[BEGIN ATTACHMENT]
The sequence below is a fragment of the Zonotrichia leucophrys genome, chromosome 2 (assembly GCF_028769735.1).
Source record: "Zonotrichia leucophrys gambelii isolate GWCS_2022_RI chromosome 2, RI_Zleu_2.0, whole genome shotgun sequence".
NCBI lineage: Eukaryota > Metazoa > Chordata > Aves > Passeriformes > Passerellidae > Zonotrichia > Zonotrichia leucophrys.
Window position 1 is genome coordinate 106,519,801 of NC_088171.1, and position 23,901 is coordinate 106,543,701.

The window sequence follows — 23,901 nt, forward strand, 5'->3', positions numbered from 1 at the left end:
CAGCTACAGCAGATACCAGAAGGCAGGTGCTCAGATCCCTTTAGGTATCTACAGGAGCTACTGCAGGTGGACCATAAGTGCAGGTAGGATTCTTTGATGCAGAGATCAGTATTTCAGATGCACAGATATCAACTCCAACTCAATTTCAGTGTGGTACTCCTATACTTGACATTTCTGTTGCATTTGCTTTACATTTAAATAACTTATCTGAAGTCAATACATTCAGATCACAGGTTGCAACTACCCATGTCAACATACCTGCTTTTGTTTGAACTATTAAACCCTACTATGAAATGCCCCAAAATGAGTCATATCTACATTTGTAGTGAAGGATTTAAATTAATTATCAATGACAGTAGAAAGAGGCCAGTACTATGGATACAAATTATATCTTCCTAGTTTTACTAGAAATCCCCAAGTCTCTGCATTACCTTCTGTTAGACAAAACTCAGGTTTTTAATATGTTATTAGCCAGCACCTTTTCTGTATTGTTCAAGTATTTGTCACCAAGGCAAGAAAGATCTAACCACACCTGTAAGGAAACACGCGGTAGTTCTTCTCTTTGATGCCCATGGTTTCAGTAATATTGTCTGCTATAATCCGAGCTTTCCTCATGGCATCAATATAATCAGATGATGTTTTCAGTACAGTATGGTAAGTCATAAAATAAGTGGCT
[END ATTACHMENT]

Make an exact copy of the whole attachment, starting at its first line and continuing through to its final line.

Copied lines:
The sequence below is a fragment of the Zonotrichia leucophrys genome, chromosome 2 (assembly GCF_028769735.1).
Source record: "Zonotrichia leucophrys gambelii isolate GWCS_2022_RI chromosome 2, RI_Zleu_2.0, whole genome shotgun sequence".
NCBI lineage: Eukaryota > Metazoa > Chordata > Aves > Passeriformes > Passerellidae > Zonotrichia > Zonotrichia leucophrys.
Window position 1 is genome coordinate 106,519,801 of NC_088171.1, and position 23,901 is coordinate 106,543,701.

The window sequence follows — 23,901 nt, forward strand, 5'->3', positions numbered from 1 at the left end:
CAGCTACAGCAGATACCAGAAGGCAGGTGCTCAGATCCCTTTAGGTATCTACAGGAGCTACTGCAGGTGGACCATAAGTGCAGGTAGGATTCTTTGATGCAGAGATCAGTATTTCAGATGCACAGATATCAACTCCAACTCAATTTCAGTGTGGTACTCCTATACTTGACATTTCTGTTGCATTTGCTTTACATTTAAATAACTTATCTGAAGTCAATACATTCAGATCACAGGTTGCAACTACCCATGTCAACATACCTGCTTTTGTTTGAACTATTAAACCCTACTATGAAATGCCCCAAAATGAGTCATATCTACATTTGTAGTGAAGGATTTAAATTAATTATCAATGACAGTAGAAAGAGGCCAGTACTATGGATACAAATTATATCTTCCTAGTTTTACTAGAAATCCCCAAGTCTCTGCATTACCTTCTGTTAGACAAAACTCAGGTTTTTAATATGTTATTAGCCAGCACCTTTTCTGTATTGTTCAAGTATTTGTCACCAAGGCAAGAAAGATCTAACCACACCTGTAAGGAAACACGCGGTAGTTCTTCTCTTTGATGCCCATGGTTTCAGTAATATTGTCTGCTATAATCCGAGCTTTCCTCATGGCATCAATATAATCAGATGATGTTTTCAGTACAGTATGGTAAGTCATAAAATAAGTGGCT